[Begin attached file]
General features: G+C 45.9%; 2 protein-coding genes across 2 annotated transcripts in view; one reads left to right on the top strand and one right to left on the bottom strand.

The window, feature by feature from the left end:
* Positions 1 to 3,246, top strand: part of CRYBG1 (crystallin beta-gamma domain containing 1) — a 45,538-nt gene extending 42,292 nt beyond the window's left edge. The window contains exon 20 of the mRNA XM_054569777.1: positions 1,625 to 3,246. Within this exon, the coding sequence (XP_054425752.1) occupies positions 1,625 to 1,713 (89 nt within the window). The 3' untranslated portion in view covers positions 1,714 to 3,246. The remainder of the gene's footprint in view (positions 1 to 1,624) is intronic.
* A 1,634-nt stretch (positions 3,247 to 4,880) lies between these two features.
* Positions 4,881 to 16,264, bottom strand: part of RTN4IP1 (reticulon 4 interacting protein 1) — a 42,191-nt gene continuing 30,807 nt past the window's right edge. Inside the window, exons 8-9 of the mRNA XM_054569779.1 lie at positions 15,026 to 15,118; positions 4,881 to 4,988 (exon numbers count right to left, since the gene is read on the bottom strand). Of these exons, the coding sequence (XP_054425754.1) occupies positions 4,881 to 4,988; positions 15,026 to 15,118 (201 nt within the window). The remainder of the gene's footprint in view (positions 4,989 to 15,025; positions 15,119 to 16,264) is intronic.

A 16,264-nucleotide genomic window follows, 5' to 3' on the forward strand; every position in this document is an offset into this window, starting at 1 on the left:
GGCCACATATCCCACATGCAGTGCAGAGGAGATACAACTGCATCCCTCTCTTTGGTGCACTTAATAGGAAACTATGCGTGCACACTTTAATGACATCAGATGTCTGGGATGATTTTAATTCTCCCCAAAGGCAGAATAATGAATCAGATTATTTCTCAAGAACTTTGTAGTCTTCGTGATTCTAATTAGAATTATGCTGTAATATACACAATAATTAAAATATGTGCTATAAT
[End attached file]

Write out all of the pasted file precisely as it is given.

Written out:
General features: G+C 45.9%; 2 protein-coding genes across 2 annotated transcripts in view; one reads left to right on the top strand and one right to left on the bottom strand.

The window, feature by feature from the left end:
* Positions 1 to 3,246, top strand: part of CRYBG1 (crystallin beta-gamma domain containing 1) — a 45,538-nt gene extending 42,292 nt beyond the window's left edge. The window contains exon 20 of the mRNA XM_054569777.1: positions 1,625 to 3,246. Within this exon, the coding sequence (XP_054425752.1) occupies positions 1,625 to 1,713 (89 nt within the window). The 3' untranslated portion in view covers positions 1,714 to 3,246. The remainder of the gene's footprint in view (positions 1 to 1,624) is intronic.
* A 1,634-nt stretch (positions 3,247 to 4,880) lies between these two features.
* Positions 4,881 to 16,264, bottom strand: part of RTN4IP1 (reticulon 4 interacting protein 1) — a 42,191-nt gene continuing 30,807 nt past the window's right edge. Inside the window, exons 8-9 of the mRNA XM_054569779.1 lie at positions 15,026 to 15,118; positions 4,881 to 4,988 (exon numbers count right to left, since the gene is read on the bottom strand). Of these exons, the coding sequence (XP_054425754.1) occupies positions 4,881 to 4,988; positions 15,026 to 15,118 (201 nt within the window). The remainder of the gene's footprint in view (positions 4,989 to 15,025; positions 15,119 to 16,264) is intronic.

A 16,264-nucleotide genomic window follows, 5' to 3' on the forward strand; every position in this document is an offset into this window, starting at 1 on the left:
GGCCACATATCCCACATGCAGTGCAGAGGAGATACAACTGCATCCCTCTCTTTGGTGCACTTAATAGGAAACTATGCGTGCACACTTTAATGACATCAGATGTCTGGGATGATTTTAATTCTCCCCAAAGGCAGAATAATGAATCAGATTATTTCTCAAGAACTTTGTAGTCTTCGTGATTCTAATTAGAATTATGCTGTAATATACACAATAATTAAAATATGTGCTATAAT